In my years of blogging about the Yankees, I’ve made my share of boneheaded suggestions and opinions. I once asked where Gary Sanchez’s power went in 2017, only for him to go on a home-run binge immediately thereafter. I once tried to make a point that trading for Sonny Gray over Justin Verlander was, in fact, a good decision. Heck, I didn’t even write up a story when the Yankees acquired Gio Urshela, because it seemed like such a minor transaction and more pressing things needed coverage.
All bad mistakes, of course, but none as egregious as my response to the DJ LeMahieu signing. When the Yankees added the second baseman in January 2019, I had a number of complaints, but chief among them was that he wasn’t Manny Machado.
Check out this gem of a paragraph:
The 30-year-old is fresh off a 2018 season that saw him hit .276/.321/.428 with 15 home runs (86 wRC+). It’s pretty clear that his 2016 season was an aberration and not the norm. That season LeMahieu hit .348/.416/.495 with a 130 wRC+. Otherwise he has a below average bat, even with the benefit of playing at Coors Field.
Or how about this one?
The big question of course, is why not just spend on Machado? Having Troy Tulowitzki and LeMahieu in the same infield is a strange move when clearly superior options exist. This offseason has been nothing if not puzzling.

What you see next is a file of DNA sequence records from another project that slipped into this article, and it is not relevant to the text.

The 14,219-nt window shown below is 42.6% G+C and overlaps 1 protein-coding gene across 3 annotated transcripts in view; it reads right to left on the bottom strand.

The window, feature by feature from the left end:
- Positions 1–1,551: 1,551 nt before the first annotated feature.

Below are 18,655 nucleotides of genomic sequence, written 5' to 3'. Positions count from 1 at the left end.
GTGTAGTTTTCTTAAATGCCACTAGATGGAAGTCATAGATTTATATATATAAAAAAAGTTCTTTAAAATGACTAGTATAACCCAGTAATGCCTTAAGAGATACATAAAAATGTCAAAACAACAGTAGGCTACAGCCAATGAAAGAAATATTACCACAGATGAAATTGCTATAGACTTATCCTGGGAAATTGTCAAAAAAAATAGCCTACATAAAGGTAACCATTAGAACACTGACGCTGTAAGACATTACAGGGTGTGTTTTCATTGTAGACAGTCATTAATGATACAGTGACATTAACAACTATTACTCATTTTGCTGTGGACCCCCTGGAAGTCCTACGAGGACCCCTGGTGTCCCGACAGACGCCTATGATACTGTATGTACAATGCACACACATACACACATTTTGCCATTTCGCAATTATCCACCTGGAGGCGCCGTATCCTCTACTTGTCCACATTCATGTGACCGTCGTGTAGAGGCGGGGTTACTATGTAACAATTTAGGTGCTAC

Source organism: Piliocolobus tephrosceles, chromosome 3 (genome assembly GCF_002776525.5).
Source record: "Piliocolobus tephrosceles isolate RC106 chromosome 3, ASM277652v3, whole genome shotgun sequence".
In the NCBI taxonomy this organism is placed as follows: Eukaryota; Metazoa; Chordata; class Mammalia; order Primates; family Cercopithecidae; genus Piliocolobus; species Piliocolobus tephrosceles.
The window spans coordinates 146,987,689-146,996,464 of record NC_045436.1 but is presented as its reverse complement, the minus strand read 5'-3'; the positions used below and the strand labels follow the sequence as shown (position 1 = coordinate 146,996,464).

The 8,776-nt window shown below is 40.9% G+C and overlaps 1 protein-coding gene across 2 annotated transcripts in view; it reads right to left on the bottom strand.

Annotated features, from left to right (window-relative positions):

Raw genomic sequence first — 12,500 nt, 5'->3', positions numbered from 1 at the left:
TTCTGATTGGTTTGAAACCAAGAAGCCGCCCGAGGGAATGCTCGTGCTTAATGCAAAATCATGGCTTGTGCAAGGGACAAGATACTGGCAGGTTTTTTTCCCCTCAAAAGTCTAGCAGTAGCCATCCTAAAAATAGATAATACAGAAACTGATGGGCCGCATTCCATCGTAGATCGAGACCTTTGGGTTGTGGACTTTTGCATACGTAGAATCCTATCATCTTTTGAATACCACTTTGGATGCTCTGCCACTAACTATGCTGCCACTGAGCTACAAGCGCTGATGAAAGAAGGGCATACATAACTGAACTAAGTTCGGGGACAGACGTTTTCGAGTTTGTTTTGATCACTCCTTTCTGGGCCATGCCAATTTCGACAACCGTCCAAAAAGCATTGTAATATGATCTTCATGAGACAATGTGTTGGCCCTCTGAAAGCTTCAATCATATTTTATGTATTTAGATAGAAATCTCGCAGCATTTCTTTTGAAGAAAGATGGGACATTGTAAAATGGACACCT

Incredible. I don’t think I’ve ever been so wrong about anything in my life as I was about LeMahieu. In 2019, The Machine played 145 games, hitting .327/.375/.518 with 26 home runs (136 wRC+). He even finished fourth in the AL MVP voting.
This summer, LeMahieu has picked up right where he left off, slashing .431/.479/.569 with two home runs (195 wRC+). Last night he went 4-for-5 with a triple and a stolen base, and everyone just thought, “Yeah, that’s a normal game for LeMahieu.” It’s ridiculous how consistently good he’s been for the Bombers.
All this to say, the Yankees should make bringing LeMahieu back a top priority this offseason. Extend him now if you can. He joined the team and instantly fit in, assuming a leadership role from day one, not unlike Paul O’Neill in the early 90s. According to Ken Rosenthal (subscription required), Brian Cashman considers LeMahieu a de facto captain, and the reporter finds it “inconceivable” that the team would let him walk.
“I try to put myself in the best spots to succeed, so when success happens, I don’t want to say it’s expected but I am also prepared. I expect to succeed, but sometimes you just kind of look back after a certain period of time and ... it’s definitely like ‘wow, I can’t believe I did that or that.’ But like I said, I just try to work hard and put myself into good positions,” LeMahieu told Kristie Ackert after last night’s performance.
Take a page from his playbook, Yankees. Locking LeMahieu in long-term would put the Yankees in the best position to succeed moving forward.